This year, budget airline Kulula took a similarly feisty
approach to FIFA and its draconian intellectual copyright laws, which
prohibited anyone but authorised sponsors from using the words ‘2010
World Cup’ in almost any context. Kulula’s response was to advertise
promotions declaring “Not Next Year, Not Last Year But Somewhere In
Between”, with pictures of vuvuzela-look-alikes described as golf tees
and a man apparently playing football but said to be “doing the Hokey
Cokey”. FIFA threatened court action but later desisted, denying Kulula
free publicity from the trial.
Global spending in advertising will
total around $451bn this year, of which Africa and the Middle East’s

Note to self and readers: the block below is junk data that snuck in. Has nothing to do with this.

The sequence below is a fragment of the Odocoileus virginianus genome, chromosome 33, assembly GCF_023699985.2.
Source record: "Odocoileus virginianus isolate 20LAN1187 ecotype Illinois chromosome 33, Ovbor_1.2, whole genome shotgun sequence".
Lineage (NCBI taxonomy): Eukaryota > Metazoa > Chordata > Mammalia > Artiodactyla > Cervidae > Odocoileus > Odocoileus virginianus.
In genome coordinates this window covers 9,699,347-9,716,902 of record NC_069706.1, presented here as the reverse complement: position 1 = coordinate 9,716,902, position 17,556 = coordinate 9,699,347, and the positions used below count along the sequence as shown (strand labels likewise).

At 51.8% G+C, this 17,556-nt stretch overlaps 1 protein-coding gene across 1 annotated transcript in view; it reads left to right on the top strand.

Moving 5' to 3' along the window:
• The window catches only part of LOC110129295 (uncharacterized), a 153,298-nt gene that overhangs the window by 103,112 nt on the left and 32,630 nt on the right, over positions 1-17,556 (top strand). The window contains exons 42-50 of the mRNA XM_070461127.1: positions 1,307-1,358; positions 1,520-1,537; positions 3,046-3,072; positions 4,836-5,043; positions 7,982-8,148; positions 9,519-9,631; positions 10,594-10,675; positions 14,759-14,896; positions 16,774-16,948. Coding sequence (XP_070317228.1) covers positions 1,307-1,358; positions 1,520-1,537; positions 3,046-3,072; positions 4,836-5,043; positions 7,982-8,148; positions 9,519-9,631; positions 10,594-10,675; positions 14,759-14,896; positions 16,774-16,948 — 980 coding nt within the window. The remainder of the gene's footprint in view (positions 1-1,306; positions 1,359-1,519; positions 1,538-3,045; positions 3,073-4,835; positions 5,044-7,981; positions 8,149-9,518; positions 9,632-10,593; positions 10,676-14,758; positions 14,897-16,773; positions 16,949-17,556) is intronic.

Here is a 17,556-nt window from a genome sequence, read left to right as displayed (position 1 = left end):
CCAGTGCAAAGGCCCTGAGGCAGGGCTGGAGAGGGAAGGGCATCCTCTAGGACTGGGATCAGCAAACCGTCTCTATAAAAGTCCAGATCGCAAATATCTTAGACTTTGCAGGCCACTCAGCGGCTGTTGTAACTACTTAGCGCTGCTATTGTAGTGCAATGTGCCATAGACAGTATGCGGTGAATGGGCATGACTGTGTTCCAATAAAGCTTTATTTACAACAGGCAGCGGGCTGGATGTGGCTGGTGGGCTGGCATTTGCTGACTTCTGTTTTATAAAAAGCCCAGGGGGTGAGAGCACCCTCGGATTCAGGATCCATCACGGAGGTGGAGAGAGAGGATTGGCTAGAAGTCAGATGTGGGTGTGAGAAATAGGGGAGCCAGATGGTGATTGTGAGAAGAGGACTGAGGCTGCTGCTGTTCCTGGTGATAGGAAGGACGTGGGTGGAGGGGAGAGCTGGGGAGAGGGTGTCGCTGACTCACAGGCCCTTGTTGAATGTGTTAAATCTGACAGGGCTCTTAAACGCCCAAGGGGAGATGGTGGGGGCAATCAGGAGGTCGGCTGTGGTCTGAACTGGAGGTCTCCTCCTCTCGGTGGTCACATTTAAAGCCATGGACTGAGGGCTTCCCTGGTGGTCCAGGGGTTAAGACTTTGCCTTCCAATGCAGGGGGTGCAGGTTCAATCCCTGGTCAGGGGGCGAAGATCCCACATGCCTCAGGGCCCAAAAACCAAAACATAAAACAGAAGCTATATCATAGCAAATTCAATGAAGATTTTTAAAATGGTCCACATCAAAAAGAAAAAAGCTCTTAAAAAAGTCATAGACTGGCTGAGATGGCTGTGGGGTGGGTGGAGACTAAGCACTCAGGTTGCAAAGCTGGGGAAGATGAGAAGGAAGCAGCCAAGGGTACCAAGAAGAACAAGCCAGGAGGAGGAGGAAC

share will be about $15.4bn, according to GroupM, the world’s largest
media-billing network. This is 8.2% higher than in 2009, making Africa
and the Middle East one of the world’s fastest-growing regions for
advertising spending. Asian ad spend growth will be even higher, at
around 13% in 2010, but Africa’s growth level compares favourably with
Western Europe’s 2.1% and North America’s -1%.
“Judging by ad spend,
Africa largely dodged the bullet on the global recession,” says Rick de
Kock, director of TBWA’s Africa network. GroupM forecasts a further 6.7%
in Africa’s ad spend growth in 2011.
Despite rising Chinese investment
in the continent, there has been little spin-off yet for the advertising
industry. “TBWA doesn’t have any Chinese clients in Africa yet,” says De
Kock. “But this may come. At the moment, Chinese companies are dealing
mostly with infrastructure and aren’t too focused on branding.”?
South Africa’s annual spending on advertising is around
$3.5bn, 23% of the Africa and the Middle East total. There was a major
boost from the 2010 FIFA World Cup, according to Dele Odugbemi, media